The European Space Agency’s Planck satellite has produced the most detailed map to date depicting radiation from the Big Bang. The announcement which was made in March of this year generated renewed interest in the idea of a single image depicting the entire universe, in particular a snapshot shortly after its birth.A decade ago, when I first saw the images, I was struck by their visual beauty and their conceptual clarity – the notion of depicting the entire universe was striking. I found myself drawn to the intermediate images in the process, where the Milky Way was still visible. Inspired by studies of Cosmic Background Radiation, I made Universe Baby Picture, a painting of data from the WMAP satellite, Planck’s predecessor. Leaving the Milky Way visible created a counterbalance to the very strong form of the oval format of the painting.
The oval shape was inspired by the format of the elegant Mollweide Projection, which maps a sphere onto an ellipse while preserving areas (although somewhat distorting the shapes, especially along the edges) – this is the projection used to produce the familiar fat map of the globe showing all the continents at once.
As an artist making paintings from data, I felt free to remap the data to new colors to suit my pictorial purposes. Scientists often ignore the visual implications of the colors they choose, selecting them as though the only meaning that color carries is that of visual differentiation (in other words, that the viewer can distinguish one color from another, and hence “see the data” as clearly as possible). An artist sees color differently – color is embedded in a pictorial language that has vast and rich associations throughout all of visual culture. Color can be associated with emotions, ideas, ideologies, styles, eras, places, etc. For the artist meaning and association cannot be separated from color with every choice of a palette, no matter how seemingly neutral having an effect.
In the case of Universe Baby Picture, I came up with a color spectrum that related to the idea of the infant universe: pink and blue to suggest the colors of the blankets that newborns are swaddled with in hospitals, and chose the image with the Milky Way left in as a “creamy center” (art historian Martin Kemp’s phrase), like some amazing Fabergé egg about to crack open.
The celestial sphere is the area that was mapped using the European Space Agency’s Planck satellite’s data – it is what you would see if you could look out in all directions at once, without the earth getting in your way. In this picture one sees in great detail the anisotropies (the variations in warm/cool color in the image that indicate minute variations in the background radiation) with no obvious structure except perhaps for a tantalizing similarity to the image of the continents.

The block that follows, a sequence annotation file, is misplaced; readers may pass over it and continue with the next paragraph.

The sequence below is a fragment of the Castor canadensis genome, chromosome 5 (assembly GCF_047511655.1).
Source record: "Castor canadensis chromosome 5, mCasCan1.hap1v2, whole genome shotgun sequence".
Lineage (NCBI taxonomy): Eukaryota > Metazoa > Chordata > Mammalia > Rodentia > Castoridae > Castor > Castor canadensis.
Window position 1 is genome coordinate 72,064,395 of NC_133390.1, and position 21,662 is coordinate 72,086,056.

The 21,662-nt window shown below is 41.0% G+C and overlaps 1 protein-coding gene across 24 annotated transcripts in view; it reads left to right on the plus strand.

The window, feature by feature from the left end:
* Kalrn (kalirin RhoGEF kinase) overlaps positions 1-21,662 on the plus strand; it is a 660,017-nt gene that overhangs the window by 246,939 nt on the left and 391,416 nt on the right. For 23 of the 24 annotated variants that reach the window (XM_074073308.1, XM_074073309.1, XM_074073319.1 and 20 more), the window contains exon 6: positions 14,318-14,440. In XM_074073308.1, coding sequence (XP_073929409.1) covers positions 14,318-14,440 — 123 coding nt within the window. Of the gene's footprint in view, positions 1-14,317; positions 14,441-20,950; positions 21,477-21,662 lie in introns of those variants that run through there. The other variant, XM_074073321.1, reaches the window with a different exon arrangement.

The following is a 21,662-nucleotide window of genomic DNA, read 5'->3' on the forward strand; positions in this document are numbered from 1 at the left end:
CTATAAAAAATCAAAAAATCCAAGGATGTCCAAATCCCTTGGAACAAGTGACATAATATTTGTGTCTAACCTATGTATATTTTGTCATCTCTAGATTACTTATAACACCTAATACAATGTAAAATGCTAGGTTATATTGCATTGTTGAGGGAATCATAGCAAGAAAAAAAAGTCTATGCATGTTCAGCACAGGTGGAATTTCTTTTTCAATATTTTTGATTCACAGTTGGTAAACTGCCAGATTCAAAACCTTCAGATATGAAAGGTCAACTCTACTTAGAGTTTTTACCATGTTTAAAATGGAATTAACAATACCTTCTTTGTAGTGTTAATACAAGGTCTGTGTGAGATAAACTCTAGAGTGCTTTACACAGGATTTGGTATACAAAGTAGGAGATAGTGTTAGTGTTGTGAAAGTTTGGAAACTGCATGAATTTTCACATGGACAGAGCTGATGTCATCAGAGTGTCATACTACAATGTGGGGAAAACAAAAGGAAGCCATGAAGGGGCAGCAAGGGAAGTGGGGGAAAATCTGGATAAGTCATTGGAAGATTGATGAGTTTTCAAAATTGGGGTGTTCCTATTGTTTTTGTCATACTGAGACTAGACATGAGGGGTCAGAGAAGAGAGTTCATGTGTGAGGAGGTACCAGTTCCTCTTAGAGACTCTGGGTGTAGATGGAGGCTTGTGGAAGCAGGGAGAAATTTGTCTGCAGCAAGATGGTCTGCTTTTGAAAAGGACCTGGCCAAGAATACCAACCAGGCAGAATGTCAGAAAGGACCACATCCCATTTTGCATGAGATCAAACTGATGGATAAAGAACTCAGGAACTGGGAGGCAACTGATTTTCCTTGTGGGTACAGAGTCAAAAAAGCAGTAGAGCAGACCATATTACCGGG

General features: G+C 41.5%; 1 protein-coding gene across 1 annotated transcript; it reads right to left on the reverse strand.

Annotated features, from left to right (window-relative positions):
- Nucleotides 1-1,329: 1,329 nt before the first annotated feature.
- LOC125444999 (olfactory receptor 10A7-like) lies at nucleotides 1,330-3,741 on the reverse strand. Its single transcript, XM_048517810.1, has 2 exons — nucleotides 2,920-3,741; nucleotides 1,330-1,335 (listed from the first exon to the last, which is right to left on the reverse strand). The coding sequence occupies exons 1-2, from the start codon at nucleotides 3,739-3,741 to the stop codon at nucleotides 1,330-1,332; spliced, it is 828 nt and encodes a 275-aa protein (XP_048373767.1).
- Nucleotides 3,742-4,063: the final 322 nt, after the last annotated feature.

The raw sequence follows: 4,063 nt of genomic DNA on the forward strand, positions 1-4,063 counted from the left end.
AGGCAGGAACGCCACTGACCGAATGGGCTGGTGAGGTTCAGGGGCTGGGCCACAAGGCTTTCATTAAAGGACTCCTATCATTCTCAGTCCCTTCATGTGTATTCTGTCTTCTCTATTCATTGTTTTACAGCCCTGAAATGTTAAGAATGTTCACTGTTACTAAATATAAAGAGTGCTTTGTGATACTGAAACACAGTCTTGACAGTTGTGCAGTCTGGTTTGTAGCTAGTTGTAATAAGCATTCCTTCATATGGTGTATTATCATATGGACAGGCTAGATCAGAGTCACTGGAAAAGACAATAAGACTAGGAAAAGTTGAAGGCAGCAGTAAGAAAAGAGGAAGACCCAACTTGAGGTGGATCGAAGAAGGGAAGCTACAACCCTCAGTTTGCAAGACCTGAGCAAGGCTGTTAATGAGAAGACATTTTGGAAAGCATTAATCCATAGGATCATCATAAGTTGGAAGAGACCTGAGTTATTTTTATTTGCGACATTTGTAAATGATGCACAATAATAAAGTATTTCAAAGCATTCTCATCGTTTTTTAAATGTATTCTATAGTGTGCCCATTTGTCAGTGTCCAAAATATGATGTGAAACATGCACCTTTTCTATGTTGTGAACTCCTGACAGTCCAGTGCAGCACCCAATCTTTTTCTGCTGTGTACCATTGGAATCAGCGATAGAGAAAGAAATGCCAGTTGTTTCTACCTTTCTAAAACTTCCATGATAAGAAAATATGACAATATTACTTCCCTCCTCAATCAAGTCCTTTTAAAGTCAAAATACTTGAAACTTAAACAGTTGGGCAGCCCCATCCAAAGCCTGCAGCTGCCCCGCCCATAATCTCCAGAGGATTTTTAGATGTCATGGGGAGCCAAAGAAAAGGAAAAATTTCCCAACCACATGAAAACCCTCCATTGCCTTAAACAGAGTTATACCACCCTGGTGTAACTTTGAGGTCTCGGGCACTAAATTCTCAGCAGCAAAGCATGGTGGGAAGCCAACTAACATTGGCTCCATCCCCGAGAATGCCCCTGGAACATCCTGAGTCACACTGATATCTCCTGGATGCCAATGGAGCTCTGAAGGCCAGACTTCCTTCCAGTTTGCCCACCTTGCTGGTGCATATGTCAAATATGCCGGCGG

The data used for this project was painstakingly gathered and analyzed, with all the radiation from known local sources removed. Yet, even a satellite has problems seeing out to deep space in all directions, namely due to the fact that it is embedded in the Milky Way. The challenge is akin to trying to take a photograph of every surface of the inside of a subway car, while standing in the middle of it during rush hour. Despite these difficulties an image was achieved and featured on the front page of The New York Times for the world to see.
For the other paintings in this series I also used the data to achieve different pictorial ends. With Cosmic Microwave Background the Fabergé egg idea is pushed to an extreme by replacing the original color spectrum of:
In the painting Island Universe, I substituted a deep sea-shallow sea-beach-forest-mountain spectrum (such as a terrestrial mapmaker might use to show elevation) for the original NASA thermal spectrum to create an image that suggests the entire universe as a coral atoll in the Pacific.
Paintings are physical objects. The tension between their status as disembodied images and as objects is particularly interesting when the subject of the painting is data. Painting is an analog medium, so when we push past the digital resolution of the original data, we reenter a realm of fluctuation. As paint mixes together, it forms complicated boundaries. In this work I enhanced these borders with drawn pencil lines (using a process of layering and poured acrylic on top of the paint) to depict (imagined) three-dimensional structures that interrupt the two-dimensional concept of the original data. In the detail from the
center of Universe Baby Picture one can see the paint has swirled into complex shapes well below the scale of the pencil lines that I have added to define the primary forms. Just like its subject matter (i.e. the universe itself) the painting reveals structures inside structures, as close as we care to examine them.
Painting and drawing have always been used to explore our place in the universe. Leonardo da Vinci would not have recognized a great distinction between the drawings he made of his inventions, studies of anatomy and natural phenomena, plans for fortifications and spectaculars, or his preparations for his painting projects. They were all part of disegno, the process of both designing and apprehending the world.
As mankind’s collective knowledge grows ever vaster, the age of a “Renaissance Man” or polymath who operates in the “Two Cultures” of art and science seems past. But perhaps there is something to be gained in remembering that art and science are inextricable strands of a single thread of human inquiry.